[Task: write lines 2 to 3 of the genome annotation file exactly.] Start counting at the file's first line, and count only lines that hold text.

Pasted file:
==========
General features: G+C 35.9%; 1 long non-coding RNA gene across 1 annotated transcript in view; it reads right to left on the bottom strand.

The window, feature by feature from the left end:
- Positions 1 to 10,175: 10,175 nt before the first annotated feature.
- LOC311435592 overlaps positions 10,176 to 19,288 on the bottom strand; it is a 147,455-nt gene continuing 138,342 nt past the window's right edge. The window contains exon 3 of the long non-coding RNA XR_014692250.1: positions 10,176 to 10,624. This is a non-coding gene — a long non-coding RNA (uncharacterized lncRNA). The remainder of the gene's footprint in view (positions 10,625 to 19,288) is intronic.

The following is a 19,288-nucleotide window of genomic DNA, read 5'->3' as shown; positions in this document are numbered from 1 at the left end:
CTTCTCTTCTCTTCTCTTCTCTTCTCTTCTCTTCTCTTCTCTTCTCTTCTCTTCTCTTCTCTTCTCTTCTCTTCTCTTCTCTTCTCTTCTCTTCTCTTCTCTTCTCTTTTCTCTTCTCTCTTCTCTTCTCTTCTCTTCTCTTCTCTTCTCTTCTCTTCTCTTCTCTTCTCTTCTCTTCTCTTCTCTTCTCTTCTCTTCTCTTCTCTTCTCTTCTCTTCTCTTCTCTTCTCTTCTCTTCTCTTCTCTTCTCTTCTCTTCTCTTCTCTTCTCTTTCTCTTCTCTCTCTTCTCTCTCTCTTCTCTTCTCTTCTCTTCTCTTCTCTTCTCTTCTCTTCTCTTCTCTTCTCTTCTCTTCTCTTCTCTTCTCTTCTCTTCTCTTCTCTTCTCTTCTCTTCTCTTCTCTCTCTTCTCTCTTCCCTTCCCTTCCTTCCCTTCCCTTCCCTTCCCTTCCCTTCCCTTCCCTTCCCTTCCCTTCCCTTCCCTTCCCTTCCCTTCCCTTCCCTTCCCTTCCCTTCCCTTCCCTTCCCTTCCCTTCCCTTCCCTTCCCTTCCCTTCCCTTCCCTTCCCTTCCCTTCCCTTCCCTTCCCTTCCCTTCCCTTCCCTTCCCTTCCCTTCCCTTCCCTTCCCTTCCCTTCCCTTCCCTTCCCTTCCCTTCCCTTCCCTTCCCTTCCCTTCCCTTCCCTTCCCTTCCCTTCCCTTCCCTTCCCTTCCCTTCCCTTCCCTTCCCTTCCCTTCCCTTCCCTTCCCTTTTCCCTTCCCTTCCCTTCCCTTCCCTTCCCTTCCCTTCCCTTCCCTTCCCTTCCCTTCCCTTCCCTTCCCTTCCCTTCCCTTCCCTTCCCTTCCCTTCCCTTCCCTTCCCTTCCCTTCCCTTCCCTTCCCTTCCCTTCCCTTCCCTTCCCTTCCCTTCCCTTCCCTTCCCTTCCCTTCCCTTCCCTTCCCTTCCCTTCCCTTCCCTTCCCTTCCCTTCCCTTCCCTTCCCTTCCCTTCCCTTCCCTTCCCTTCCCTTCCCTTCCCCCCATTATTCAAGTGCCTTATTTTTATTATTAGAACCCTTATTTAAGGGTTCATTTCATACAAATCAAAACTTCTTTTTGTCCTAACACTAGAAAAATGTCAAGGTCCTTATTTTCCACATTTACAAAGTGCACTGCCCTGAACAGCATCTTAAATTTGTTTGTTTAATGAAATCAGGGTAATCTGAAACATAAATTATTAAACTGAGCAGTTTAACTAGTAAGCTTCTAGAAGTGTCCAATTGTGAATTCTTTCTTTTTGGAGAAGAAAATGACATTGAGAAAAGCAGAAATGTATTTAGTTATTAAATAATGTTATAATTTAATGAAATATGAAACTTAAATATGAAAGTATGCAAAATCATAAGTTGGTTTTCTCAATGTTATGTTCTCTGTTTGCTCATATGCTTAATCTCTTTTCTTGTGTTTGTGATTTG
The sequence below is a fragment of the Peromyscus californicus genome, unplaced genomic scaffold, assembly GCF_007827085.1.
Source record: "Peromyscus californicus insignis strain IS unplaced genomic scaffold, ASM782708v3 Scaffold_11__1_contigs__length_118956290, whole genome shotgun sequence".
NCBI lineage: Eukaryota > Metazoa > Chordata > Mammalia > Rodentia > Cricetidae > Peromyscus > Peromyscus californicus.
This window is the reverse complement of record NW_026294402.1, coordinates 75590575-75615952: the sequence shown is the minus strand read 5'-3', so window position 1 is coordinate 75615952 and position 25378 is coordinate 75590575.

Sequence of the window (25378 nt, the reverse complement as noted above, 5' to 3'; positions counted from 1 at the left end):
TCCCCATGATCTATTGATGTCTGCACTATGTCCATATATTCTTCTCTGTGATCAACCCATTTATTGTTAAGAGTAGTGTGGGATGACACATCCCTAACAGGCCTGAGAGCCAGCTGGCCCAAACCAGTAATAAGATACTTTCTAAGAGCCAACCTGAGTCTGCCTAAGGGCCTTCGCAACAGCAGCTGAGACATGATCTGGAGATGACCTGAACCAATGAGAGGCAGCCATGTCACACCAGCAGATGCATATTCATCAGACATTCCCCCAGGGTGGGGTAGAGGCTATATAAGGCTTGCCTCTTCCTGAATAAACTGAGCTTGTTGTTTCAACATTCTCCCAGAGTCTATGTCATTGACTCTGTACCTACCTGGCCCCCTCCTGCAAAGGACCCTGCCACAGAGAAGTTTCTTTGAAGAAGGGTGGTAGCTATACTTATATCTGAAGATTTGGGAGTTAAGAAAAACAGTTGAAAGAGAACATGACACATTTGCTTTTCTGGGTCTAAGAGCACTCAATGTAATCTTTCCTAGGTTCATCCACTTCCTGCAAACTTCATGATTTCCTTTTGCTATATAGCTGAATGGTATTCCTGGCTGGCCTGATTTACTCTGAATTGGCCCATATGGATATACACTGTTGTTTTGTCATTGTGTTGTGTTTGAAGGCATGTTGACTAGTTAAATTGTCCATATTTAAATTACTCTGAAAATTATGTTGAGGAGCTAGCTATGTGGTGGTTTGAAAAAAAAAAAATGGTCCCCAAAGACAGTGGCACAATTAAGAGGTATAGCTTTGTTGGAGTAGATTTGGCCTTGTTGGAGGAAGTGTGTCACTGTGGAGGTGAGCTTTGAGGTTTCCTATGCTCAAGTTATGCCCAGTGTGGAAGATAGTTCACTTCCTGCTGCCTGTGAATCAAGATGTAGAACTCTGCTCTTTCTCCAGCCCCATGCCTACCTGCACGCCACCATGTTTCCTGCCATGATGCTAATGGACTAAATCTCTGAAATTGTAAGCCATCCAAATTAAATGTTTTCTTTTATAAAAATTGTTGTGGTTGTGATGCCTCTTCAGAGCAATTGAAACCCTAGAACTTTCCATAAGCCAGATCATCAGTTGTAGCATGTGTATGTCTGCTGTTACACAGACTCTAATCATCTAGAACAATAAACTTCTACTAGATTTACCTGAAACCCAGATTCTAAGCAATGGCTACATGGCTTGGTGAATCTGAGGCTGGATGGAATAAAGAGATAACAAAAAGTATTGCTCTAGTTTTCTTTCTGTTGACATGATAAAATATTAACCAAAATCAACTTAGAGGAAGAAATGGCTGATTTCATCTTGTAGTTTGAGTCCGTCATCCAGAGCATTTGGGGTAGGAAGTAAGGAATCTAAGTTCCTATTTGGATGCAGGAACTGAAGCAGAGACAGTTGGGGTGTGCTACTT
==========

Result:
The window, feature by feature from the left end:
- Positions 1 to 10,175: 10,175 nt before the first annotated feature.